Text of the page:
In this notable contribution to the study of John Wesley and George Whitefield, Ian Maddock discovers the affinity between two preachers often contrasted as enemies. The controversial Free Grace episode of the early eighteenth century, which highlighted the theological divisions between Wesley’s Arminianism and Whitefield’s Calvinism, has influenced the scholarly division of these forerunners of the Eighteenth Century Revival, resulting in a polarised critical heritage.
In a critical assessment of John Wesley, the ‘scholar preacher’, and George Whitefield, the ‘actor preacher’, Maddock gives due attention to their differences but unifies them in their commitment to the authority of the Bible, their rhetorical devices and their thematic similarities, showing how they often explicated different theories with the same evidence. Men of One Book explains how these contemporaries, who each knew of the other at Oxford University and as preachers, each faced ecclesiastical opposition and social stigma, but sought for a print-and-preach ministry in which the spoken and written word would spread the Gospel throughout the transatlantic world.
Men of One Book will interest anyone concerned with the Eighteenth Century Revival, the rise of Methodism or the history of evangelicalism.
Foreword by Andrew T.B. McGowan
2. A Comparison of the Itinerant Field-Preaching Ministries of George Whitefield
and John Wesley
3. A Comparison of the Delivery, Style, and Description of Sermons Preached
by George Whitefield and John Wesley
4. A Comparison of the Use, Interpretation, and Application of the Inspired Word
in the Printed Words of George Whitefield and John Wesley
5. A Comparison of the Core Doctrines Proclaimed by George Whitefield
and John Wesley
Endorsements and Reviews
A wonderful comparative treatment of the two most dominant preachers of the first Great Awakening. Maddock is equally sure-footed working meticulously through the voluminous manuscript sermons of Wesley and Whitefield as if painting the details of their complex and interwoven leadership of the evangelical revivals. There is no other work that so faithfully renders portraits of these two on their own terms as well as in relation to each other.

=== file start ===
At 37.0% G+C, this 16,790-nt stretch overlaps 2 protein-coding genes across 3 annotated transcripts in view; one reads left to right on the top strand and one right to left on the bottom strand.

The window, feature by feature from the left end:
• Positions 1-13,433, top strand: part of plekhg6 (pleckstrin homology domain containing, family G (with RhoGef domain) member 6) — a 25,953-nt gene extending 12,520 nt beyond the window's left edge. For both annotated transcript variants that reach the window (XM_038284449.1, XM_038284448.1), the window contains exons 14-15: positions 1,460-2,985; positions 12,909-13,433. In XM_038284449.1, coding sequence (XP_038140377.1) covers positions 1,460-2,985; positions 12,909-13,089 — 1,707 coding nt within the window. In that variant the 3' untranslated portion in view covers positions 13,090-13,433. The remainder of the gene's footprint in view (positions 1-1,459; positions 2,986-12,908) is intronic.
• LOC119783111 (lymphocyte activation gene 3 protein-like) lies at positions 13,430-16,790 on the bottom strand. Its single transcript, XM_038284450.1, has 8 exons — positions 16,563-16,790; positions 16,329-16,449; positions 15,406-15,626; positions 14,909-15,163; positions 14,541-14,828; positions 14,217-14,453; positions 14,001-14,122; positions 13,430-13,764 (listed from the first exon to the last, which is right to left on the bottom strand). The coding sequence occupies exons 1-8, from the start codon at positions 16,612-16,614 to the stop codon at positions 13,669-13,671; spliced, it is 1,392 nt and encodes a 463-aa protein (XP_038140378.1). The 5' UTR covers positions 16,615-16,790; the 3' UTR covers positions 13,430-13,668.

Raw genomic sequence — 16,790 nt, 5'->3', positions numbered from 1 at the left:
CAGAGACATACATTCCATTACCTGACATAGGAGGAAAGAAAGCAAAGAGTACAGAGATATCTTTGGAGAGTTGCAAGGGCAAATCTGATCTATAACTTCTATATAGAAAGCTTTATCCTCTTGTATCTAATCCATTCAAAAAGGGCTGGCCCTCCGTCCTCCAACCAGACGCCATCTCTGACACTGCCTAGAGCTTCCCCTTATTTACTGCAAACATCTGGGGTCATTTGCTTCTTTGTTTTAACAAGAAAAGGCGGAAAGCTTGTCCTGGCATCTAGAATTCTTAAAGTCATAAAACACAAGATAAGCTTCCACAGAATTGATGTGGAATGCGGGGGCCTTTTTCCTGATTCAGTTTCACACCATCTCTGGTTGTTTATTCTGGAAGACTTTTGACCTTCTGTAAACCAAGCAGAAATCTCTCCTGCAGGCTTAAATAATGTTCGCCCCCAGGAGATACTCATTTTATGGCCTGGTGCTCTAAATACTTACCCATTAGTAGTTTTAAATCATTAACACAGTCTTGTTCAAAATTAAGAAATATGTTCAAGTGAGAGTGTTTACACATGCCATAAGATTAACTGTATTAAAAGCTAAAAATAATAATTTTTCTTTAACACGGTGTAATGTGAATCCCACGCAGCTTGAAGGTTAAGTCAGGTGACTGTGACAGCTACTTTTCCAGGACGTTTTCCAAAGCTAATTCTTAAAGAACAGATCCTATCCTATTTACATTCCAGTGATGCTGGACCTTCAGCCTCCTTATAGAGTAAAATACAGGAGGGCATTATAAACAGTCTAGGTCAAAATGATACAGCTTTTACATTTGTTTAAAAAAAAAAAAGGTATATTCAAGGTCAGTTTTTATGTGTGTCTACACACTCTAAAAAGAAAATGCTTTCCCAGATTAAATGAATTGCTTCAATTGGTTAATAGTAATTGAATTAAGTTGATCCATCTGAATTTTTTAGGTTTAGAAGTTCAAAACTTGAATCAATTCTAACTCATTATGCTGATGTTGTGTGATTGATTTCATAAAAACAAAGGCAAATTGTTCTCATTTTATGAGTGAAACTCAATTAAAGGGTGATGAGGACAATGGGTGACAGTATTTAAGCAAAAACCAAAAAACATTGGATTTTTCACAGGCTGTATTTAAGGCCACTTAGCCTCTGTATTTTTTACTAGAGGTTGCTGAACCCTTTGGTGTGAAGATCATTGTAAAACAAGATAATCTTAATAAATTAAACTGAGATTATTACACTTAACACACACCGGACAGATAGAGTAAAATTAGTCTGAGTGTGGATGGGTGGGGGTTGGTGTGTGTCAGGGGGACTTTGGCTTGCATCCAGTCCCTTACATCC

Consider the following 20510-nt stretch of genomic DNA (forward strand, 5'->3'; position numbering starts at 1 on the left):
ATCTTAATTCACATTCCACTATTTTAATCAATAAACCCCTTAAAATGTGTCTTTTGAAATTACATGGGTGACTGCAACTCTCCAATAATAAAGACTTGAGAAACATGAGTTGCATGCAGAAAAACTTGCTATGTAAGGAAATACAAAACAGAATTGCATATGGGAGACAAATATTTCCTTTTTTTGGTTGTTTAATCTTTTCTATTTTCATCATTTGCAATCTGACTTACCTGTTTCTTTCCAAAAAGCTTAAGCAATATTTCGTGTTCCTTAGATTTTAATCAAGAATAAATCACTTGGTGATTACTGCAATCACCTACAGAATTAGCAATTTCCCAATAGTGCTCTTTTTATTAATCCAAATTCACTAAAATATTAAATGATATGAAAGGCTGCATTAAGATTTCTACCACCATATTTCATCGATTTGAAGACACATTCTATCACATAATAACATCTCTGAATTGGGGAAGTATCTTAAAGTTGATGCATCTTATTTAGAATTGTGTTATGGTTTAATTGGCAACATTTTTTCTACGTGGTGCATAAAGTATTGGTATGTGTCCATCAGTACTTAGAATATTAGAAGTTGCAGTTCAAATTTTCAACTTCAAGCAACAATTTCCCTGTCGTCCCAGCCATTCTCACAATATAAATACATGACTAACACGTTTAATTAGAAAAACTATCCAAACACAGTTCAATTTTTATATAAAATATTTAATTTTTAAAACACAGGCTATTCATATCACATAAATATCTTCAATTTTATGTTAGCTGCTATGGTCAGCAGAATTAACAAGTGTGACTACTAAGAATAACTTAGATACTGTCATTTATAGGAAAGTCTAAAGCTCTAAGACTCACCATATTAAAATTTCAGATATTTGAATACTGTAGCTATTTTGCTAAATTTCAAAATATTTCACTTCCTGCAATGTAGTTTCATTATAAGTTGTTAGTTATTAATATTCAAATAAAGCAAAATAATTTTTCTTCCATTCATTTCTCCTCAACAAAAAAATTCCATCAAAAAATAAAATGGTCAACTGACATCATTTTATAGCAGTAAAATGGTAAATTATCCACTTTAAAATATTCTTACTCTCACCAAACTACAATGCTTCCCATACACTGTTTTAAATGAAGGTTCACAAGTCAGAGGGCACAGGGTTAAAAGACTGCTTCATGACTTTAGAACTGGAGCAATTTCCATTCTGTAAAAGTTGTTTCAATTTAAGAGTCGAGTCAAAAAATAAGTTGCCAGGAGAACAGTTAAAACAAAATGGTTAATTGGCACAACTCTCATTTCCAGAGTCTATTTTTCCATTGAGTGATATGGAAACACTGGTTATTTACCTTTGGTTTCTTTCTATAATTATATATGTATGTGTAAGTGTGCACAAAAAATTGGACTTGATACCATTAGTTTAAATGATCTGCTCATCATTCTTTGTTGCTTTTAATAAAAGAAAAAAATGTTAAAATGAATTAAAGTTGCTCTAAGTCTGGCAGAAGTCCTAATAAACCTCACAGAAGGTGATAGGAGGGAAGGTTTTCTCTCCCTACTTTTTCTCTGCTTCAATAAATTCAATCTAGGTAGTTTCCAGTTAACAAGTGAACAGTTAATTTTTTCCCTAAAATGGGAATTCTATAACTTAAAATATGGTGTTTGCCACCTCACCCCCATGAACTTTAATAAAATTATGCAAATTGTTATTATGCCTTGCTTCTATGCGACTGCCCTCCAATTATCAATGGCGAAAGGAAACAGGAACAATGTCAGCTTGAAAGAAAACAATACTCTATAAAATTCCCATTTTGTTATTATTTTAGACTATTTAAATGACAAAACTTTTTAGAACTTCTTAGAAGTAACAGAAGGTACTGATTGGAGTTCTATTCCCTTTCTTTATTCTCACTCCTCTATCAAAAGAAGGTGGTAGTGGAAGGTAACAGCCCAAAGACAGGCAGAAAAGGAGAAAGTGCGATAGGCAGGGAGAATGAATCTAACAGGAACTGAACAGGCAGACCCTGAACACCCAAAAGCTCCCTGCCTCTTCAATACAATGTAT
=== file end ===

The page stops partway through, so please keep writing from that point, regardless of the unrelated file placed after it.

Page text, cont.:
Richard Lints, Andrew Mutch Distinguished Professor of Theology, Gordon-Conwell Theological Seminary
… [A] cogent, lucid and eirenic book.
Martin Wellings, in Wesley and Methodist Studies, Vol 5, 2013
What is refreshing about this work is its utter objectivity. The ministries of Whitefield and Wesley are carefully compared, but without using the comparison to promote the one or the other’s theological distinctives … [Men of One Book] helps us to appreciate both the evangelists in a better way, to understand their differences of approach, but also to rejoice in their many glorious similarities. Both were men of one book and both taught total depravity, justification by faith and the necessity of the new birth.
Pastor Peter Simpson, in British Church Newspaper, November 2012
Maddock produces a text that works on a scholarly level, as well as providing helpful insights as to how both characters engaged with Scripture.
Stephen Skuce, in MET Connexion, 2013
Men of One Book is a valuable contribution to both Wesley and Whitefieldian studies. The author strikes a fair balance in his evaluations, emphasizing points of similarity between his subjects, while also carefully demonstrating nuances and divergences in their respective theologies and practices. He is careful to avoid polarizing ideology and remains objective in his comparisons. This book will be of particular value to those interested in eighteenth-century church reform, homiletics, and doctrine.
Isaac N. Hopper, in Reviews in Religion & Theology, Vol 20, Issue 4
… a thorough and helpful investigation. … this is an eirenic and thoughtful study, drawing together a considerable body of material, and its author may be well satisfied with the result.
Martin Wellings, in Ecclesiology: The Journal for Ministry, Mission and Unity, September 2013
Ian Maddock here offers another analysis of their ministry as preachers, seeking to identify commonalities without obscuring the differences.
Andrew Atherstone, in Journal of Theological Studies, Vol 64, No 2
A thorough and accessible work, with excellent use of sources … This is an important study in bringing a much-needed comparison of two of the most significant preachers in the history of the Church. It is rare that a writer treats both figures with equal measure, criticism and honour.
Aaron Edwards, University of Aberdeen, in Theological Book Review, Vol 25, No 1
Maddock attempts to move beyond the ‘polarized and partisan’ (p. 2) nature of much of the historical writing on the more obvious personality and theological differences that set them apart … Through a discussion of their itinerant ministries, and an examination of their attitudes towards the Bible in their printed sermons, Maddock sees many commonalities …
David Ceri Jones, in Proceedings of the Wesley Historical Society, Vol 59, No 5
John Wesley and George Whitefield are often contrasted with each other as opponents. Ian Maddok argues in Men of One Book that the two had more in common than is usually thought, especially in their desire to live by scripture.
Henry Wansbrough, in Church Times, 15 August 2014